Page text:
In explaining what he’s been working on most recently—his 50 at 50 playlist—Fairey noted that most of the songs are from the impactful ’80s. “That was just such a defining period of time for me as a person, as my ideas were taking shape.” He explained that the following five songs were particularly impactful:
’70s – “Heart of Glass” by Blondie
“I think the second song I ever remember really being moved by was ‘Heart of Glass’ by Blondie when I was nine years old. Though a lot of people considered it a disco song—including Blondie themselves—there’s a cool factor to it. Blondie was part of the New York CBGB scene, which was kind of a bridge into the subculture for me. So that’s really meaningful.”
’80s – “Whip It” by Devo
“Devo had ‘Whip It’ on the radio, but they also had a lot of stuff that never really got mainstream airplay but is really good, smart music. They came from art rock and punk but had enough of a quirky new-wave appeal to cross over a bit. And Devo is named after the concept of de-evolution—the idea that society, humans, are getting dumber. It’s just so subversive. So that’s informed my art a lot.”
’80’s – “For Whom the Bell Tolls” by Metallica
“Punks and metalheads were like the Sharks and the Jets, but all of a sudden Metallica came along and they were straddling both worlds. So Metallica was my gateway to Motörhead, Black Sabbath, Slayer, and a lot of other great metal music. It broadened my horizons.”
’90s – “Bring the Noise” by Public Enemy
“Public Enemy is my all-time favorite hip-hop group. To me, they made the albums that are the pinnacle of the entire genre with It Takes a Nation of Millions… and Fear of a Black Planet. ‘Bring the Noise’ is an anthem that people know, and it’s the opening to the It Takes a Nation of Millions… album with its political lyrics referencing the Black Panthers and Malcolm X. It’s a powerful universe to explore.”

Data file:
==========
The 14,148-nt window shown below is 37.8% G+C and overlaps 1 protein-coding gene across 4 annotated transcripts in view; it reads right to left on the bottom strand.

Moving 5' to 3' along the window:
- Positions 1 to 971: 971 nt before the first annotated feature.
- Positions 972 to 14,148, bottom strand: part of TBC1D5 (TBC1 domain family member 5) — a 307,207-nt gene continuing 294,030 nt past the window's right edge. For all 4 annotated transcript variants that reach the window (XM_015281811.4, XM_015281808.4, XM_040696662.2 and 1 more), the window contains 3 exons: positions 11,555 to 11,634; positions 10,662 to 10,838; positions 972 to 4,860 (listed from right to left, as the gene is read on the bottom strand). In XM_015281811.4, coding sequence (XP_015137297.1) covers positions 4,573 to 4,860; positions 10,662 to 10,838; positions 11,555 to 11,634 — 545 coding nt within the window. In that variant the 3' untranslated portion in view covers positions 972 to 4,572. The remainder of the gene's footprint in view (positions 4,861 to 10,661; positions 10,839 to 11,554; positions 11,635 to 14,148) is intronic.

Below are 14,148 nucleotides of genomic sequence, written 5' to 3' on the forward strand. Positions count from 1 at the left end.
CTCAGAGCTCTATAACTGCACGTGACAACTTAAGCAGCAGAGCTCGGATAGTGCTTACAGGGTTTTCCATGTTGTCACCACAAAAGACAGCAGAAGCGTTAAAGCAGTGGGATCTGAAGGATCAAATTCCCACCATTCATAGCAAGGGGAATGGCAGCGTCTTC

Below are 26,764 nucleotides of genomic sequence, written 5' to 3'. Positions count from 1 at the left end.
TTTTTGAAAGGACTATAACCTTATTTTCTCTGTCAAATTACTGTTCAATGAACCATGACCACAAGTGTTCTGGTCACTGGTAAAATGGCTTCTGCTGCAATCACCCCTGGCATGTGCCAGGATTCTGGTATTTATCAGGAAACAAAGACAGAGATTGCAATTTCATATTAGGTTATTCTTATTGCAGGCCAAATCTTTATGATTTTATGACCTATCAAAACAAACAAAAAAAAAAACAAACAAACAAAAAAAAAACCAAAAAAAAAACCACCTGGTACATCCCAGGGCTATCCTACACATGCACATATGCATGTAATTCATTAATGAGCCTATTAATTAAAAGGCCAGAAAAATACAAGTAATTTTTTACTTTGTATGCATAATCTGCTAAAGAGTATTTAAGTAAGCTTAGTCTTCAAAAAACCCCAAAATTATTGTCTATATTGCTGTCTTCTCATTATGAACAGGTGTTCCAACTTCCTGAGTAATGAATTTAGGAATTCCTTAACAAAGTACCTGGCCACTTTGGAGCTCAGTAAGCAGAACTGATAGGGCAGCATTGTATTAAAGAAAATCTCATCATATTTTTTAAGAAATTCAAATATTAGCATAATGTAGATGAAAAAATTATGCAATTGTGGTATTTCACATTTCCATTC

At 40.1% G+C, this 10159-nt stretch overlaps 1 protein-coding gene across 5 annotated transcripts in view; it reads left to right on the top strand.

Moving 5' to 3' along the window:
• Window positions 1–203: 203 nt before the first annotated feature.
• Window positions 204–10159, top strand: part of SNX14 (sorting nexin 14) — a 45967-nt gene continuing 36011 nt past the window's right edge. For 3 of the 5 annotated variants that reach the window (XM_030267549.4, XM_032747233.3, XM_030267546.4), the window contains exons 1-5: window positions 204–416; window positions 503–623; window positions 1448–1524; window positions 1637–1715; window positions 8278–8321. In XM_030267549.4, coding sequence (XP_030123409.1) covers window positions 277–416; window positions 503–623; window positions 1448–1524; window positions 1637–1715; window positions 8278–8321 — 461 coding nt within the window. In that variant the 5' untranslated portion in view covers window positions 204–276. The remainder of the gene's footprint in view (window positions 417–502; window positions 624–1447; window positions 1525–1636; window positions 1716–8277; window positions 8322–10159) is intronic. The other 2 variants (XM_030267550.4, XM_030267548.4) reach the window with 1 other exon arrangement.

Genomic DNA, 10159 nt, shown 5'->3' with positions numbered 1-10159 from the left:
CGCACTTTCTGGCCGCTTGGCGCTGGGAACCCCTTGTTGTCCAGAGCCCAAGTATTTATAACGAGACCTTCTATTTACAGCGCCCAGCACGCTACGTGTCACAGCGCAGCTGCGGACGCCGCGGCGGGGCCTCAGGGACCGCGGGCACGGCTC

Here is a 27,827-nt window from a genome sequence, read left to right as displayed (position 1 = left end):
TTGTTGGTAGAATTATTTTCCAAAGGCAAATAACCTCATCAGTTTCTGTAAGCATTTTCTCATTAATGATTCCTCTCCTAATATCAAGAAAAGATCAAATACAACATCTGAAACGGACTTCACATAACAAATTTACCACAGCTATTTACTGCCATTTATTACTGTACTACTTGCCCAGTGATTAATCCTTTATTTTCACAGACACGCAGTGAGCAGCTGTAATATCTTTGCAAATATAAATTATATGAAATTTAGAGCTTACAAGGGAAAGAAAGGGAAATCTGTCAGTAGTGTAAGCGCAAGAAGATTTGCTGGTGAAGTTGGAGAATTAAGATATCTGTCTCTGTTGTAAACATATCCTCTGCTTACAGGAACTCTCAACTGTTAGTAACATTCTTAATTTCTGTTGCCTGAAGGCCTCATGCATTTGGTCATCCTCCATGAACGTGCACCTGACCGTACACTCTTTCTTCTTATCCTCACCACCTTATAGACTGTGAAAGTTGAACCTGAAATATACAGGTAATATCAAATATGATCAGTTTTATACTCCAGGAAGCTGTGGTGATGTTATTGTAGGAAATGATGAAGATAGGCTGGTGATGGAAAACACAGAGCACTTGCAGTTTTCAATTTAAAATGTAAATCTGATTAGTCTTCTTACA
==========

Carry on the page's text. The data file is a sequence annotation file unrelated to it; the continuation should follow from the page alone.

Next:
’00s – “Obstacle 1” by Interpol
“From the 2000s, I’d say that Interpol is the band that I was most excited about when they first came out and who I still love. I included the ‘Obstacle 1’ from their album Turn On the Bright Lights. I’ve worked with them on several projects. They have a super clear idea of their vision musically, aesthetically, how they’re going to do their videos, their fashion. They’re really cool guys.”
Just as music taste differs from person to person, Fairey knows that his art doesn’t intrinsically speak to everyone—but that’s part of his intent. “Art and music are both amazing in that they provide joy and escape but can also be provocative. I’ve seen the things I’ve done, like the Obama “Hope” poster or the We the People series of posters for the Women’s March, become symbols that seem to help shape people’s attitudes.
“There’s so many different ways that music can move the needle—look at the music that went along with the civil rights movement, and how disco helped to bring gay rights into the mainstream—and I think it’s something that everyone who is a creator should always consider. As Chuck D of Public Enemy puts it, ‘Reach the bourgeois and rock the boulevard.’”
Stream the entire Shepard Fairey 50 at 50 playlist below.